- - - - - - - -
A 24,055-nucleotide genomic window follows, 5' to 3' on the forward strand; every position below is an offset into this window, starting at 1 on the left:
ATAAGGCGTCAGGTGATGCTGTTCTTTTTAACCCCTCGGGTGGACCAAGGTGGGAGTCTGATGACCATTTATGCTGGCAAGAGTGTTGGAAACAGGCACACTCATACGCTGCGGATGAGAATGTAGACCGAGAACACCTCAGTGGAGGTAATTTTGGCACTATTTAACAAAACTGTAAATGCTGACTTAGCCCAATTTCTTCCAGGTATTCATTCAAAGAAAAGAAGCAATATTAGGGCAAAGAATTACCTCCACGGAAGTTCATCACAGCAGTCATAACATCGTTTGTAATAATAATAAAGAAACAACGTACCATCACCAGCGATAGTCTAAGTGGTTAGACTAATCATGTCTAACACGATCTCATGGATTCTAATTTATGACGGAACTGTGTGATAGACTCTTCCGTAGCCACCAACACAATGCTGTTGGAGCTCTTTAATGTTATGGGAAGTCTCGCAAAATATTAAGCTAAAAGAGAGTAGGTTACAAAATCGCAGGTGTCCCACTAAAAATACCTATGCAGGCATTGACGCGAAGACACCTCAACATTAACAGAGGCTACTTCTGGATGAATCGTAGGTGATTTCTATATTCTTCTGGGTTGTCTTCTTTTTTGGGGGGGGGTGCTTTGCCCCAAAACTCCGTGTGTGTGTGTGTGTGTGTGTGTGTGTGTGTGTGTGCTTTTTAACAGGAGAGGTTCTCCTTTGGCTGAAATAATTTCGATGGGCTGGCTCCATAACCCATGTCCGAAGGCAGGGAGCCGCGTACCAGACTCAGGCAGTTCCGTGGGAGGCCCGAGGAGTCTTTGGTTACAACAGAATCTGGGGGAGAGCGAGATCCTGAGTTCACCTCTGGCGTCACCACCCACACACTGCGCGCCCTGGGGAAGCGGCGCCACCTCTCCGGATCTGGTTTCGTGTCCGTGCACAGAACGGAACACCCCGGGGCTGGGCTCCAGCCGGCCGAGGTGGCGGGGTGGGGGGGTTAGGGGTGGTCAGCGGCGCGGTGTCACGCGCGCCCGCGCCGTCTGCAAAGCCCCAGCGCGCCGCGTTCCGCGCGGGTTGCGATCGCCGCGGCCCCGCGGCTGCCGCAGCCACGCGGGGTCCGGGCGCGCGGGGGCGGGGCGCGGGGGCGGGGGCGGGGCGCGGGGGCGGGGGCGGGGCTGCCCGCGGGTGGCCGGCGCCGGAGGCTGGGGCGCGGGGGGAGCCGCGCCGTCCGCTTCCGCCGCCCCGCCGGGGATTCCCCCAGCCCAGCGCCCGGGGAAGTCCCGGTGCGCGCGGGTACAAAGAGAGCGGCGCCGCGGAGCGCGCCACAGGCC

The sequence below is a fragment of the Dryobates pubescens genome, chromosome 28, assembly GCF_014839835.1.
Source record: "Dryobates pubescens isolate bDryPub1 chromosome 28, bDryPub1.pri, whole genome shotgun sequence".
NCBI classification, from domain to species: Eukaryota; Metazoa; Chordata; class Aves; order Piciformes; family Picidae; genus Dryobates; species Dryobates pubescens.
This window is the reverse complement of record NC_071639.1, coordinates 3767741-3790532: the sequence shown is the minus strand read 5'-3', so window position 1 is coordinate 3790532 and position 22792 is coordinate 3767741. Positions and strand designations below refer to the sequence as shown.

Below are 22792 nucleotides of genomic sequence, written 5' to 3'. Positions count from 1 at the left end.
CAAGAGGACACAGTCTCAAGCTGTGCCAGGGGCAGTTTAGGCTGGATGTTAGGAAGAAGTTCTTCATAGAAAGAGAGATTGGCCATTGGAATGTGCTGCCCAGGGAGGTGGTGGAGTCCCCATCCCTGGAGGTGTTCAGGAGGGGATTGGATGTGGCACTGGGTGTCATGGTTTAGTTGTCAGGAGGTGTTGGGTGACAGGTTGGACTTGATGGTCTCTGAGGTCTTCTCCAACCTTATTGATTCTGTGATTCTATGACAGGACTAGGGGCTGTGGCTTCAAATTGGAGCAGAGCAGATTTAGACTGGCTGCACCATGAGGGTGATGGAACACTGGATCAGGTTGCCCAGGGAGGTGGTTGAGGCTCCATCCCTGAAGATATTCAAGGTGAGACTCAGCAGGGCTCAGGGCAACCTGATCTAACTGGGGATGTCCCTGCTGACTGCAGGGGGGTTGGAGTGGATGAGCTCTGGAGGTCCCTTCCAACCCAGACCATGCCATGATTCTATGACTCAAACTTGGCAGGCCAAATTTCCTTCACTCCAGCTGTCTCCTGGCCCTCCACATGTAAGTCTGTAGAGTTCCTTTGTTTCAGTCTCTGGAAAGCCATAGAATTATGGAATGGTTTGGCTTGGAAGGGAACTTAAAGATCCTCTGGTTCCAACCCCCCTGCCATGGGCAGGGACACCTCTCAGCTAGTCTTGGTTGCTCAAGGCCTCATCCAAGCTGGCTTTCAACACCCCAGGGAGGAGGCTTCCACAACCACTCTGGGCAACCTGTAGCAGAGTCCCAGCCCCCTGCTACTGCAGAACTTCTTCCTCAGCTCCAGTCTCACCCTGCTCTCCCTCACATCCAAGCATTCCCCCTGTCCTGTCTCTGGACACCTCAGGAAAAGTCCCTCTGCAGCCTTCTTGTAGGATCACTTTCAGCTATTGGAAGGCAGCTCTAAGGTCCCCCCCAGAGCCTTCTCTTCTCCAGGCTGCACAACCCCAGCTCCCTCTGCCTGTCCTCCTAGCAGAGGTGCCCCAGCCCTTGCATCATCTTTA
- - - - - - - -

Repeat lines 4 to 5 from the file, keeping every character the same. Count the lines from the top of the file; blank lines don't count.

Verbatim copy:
Source record: "Dryobates pubescens isolate bDryPub1 chromosome 28, bDryPub1.pri, whole genome shotgun sequence".
NCBI classification, from domain to species: Eukaryota; Metazoa; Chordata; class Aves; order Piciformes; family Picidae; genus Dryobates; species Dryobates pubescens.